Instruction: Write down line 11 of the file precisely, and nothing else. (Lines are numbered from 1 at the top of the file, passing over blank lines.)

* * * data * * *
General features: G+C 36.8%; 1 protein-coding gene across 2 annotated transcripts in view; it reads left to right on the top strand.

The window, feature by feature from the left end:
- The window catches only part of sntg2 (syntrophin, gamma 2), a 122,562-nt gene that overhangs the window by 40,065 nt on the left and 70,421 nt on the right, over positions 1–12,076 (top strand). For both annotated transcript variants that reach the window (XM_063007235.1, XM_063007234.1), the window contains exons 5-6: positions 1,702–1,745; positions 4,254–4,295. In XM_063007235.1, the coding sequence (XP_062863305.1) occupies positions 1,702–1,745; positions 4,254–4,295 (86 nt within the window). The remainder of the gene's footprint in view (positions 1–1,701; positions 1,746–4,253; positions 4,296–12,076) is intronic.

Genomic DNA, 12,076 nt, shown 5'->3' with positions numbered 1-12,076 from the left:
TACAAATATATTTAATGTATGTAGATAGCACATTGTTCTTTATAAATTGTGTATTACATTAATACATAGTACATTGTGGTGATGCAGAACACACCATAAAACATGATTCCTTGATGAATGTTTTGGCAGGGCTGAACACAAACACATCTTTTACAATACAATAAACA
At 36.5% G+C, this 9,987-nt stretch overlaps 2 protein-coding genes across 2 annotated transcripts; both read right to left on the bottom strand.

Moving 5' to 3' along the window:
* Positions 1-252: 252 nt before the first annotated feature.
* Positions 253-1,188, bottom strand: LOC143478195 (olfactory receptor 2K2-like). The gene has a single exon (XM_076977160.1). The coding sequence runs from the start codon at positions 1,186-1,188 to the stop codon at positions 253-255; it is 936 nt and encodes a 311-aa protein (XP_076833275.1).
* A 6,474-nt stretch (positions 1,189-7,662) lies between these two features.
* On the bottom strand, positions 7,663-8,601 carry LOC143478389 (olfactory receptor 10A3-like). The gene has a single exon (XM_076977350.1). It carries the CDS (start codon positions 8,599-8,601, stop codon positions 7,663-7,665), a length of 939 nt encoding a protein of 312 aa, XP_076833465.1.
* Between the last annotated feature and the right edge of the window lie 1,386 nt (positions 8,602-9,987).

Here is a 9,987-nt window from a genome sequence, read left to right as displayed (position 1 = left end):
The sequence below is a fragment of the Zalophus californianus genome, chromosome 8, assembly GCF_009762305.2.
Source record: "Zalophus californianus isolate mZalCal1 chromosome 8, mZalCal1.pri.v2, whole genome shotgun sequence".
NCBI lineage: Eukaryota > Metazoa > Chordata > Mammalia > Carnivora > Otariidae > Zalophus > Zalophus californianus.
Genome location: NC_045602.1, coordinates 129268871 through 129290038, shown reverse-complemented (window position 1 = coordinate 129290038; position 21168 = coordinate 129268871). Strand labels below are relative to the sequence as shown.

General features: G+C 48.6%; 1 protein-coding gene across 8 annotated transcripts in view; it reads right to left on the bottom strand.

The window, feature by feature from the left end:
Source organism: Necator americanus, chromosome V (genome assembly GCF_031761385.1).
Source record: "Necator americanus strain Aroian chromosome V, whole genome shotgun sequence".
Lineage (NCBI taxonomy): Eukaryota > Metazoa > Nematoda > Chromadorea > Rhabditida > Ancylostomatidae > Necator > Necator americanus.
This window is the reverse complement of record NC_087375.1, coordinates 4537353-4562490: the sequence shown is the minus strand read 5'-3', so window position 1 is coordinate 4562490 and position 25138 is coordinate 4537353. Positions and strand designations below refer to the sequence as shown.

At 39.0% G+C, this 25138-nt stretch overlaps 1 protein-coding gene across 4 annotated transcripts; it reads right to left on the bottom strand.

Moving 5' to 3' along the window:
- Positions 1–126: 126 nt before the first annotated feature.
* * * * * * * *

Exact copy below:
* On the bottom strand, positions 7,663-8,601 carry LOC143478389 (olfactory receptor 10A3-like). The gene has a single exon (XM_076977350.1). It carries the CDS (start codon positions 8,599-8,601, stop codon positions 7,663-7,665), a length of 939 nt encoding a protein of 312 aa, XP_076833465.1.